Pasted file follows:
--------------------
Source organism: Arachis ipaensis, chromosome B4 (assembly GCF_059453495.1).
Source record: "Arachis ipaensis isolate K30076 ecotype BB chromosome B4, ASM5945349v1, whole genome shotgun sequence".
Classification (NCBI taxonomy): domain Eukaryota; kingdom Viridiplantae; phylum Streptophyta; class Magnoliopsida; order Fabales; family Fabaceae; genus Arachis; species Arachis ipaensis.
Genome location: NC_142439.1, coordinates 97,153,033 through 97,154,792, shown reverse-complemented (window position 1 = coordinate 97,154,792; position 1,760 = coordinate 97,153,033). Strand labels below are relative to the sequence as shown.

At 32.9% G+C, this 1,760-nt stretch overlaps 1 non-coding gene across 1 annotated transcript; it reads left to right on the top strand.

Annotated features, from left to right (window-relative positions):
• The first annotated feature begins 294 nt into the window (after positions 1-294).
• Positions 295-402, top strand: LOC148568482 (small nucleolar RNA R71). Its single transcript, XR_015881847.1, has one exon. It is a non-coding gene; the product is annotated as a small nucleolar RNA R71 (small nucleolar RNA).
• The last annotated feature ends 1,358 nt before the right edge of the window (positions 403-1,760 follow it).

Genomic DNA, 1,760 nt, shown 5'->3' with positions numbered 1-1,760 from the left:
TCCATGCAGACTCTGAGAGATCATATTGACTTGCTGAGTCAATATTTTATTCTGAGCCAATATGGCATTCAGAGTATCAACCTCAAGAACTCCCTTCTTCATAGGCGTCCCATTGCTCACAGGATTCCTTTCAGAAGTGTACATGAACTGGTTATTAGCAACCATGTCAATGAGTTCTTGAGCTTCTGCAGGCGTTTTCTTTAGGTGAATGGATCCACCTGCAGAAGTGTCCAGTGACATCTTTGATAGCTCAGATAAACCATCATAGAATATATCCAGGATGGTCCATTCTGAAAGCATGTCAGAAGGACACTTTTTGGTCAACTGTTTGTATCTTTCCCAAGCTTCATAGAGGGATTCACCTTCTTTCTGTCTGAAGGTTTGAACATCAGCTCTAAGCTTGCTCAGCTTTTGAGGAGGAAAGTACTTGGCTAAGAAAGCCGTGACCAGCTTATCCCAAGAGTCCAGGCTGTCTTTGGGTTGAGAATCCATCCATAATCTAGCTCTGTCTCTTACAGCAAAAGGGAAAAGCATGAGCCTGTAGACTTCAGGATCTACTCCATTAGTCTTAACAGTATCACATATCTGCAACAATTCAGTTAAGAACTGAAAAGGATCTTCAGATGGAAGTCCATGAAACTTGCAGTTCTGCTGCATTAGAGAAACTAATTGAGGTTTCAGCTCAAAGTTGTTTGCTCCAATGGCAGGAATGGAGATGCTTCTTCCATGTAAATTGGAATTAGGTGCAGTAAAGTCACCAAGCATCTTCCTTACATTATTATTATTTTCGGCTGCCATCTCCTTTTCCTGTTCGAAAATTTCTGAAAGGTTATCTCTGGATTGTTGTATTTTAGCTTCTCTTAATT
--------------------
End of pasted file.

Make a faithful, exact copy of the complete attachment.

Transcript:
Source organism: Arachis ipaensis, chromosome B4 (assembly GCF_059453495.1).
Source record: "Arachis ipaensis isolate K30076 ecotype BB chromosome B4, ASM5945349v1, whole genome shotgun sequence".
Classification (NCBI taxonomy): domain Eukaryota; kingdom Viridiplantae; phylum Streptophyta; class Magnoliopsida; order Fabales; family Fabaceae; genus Arachis; species Arachis ipaensis.
Genome location: NC_142439.1, coordinates 97,153,033 through 97,154,792, shown reverse-complemented (window position 1 = coordinate 97,154,792; position 1,760 = coordinate 97,153,033). Strand labels below are relative to the sequence as shown.

At 32.9% G+C, this 1,760-nt stretch overlaps 1 non-coding gene across 1 annotated transcript; it reads left to right on the top strand.

Annotated features, from left to right (window-relative positions):
• The first annotated feature begins 294 nt into the window (after positions 1-294).
• Positions 295-402, top strand: LOC148568482 (small nucleolar RNA R71). Its single transcript, XR_015881847.1, has one exon. It is a non-coding gene; the product is annotated as a small nucleolar RNA R71 (small nucleolar RNA).
• The last annotated feature ends 1,358 nt before the right edge of the window (positions 403-1,760 follow it).

Genomic DNA, 1,760 nt, shown 5'->3' with positions numbered 1-1,760 from the left:
TCCATGCAGACTCTGAGAGATCATATTGACTTGCTGAGTCAATATTTTATTCTGAGCCAATATGGCATTCAGAGTATCAACCTCAAGAACTCCCTTCTTCATAGGCGTCCCATTGCTCACAGGATTCCTTTCAGAAGTGTACATGAACTGGTTATTAGCAACCATGTCAATGAGTTCTTGAGCTTCTGCAGGCGTTTTCTTTAGGTGAATGGATCCACCTGCAGAAGTGTCCAGTGACATCTTTGATAGCTCAGATAAACCATCATAGAATATATCCAGGATGGTCCATTCTGAAAGCATGTCAGAAGGACACTTTTTGGTCAACTGTTTGTATCTTTCCCAAGCTTCATAGAGGGATTCACCTTCTTTCTGTCTGAAGGTTTGAACATCAGCTCTAAGCTTGCTCAGCTTTTGAGGAGGAAAGTACTTGGCTAAGAAAGCCGTGACCAGCTTATCCCAAGAGTCCAGGCTGTCTTTGGGTTGAGAATCCATCCATAATCTAGCTCTGTCTCTTACAGCAAAAGGGAAAAGCATGAGCCTGTAGACTTCAGGATCTACTCCATTAGTCTTAACAGTATCACATATCTGCAACAATTCAGTTAAGAACTGAAAAGGATCTTCAGATGGAAGTCCATGAAACTTGCAGTTCTGCTGCATTAGAGAAACTAATTGAGGTTTCAGCTCAAAGTTGTTTGCTCCAATGGCAGGAATGGAGATGCTTCTTCCATGTAAATTGGAATTAGGTGCAGTAAAGTCACCAAGCATCTTCCTTACATTATTATTATTTTCGGCTGCCATCTCCTTTTCCTGTTCGAAAATTTCTGAAAGGTTATCTCTGGATTGTTGTATTTTAGCTTCTCTTAATT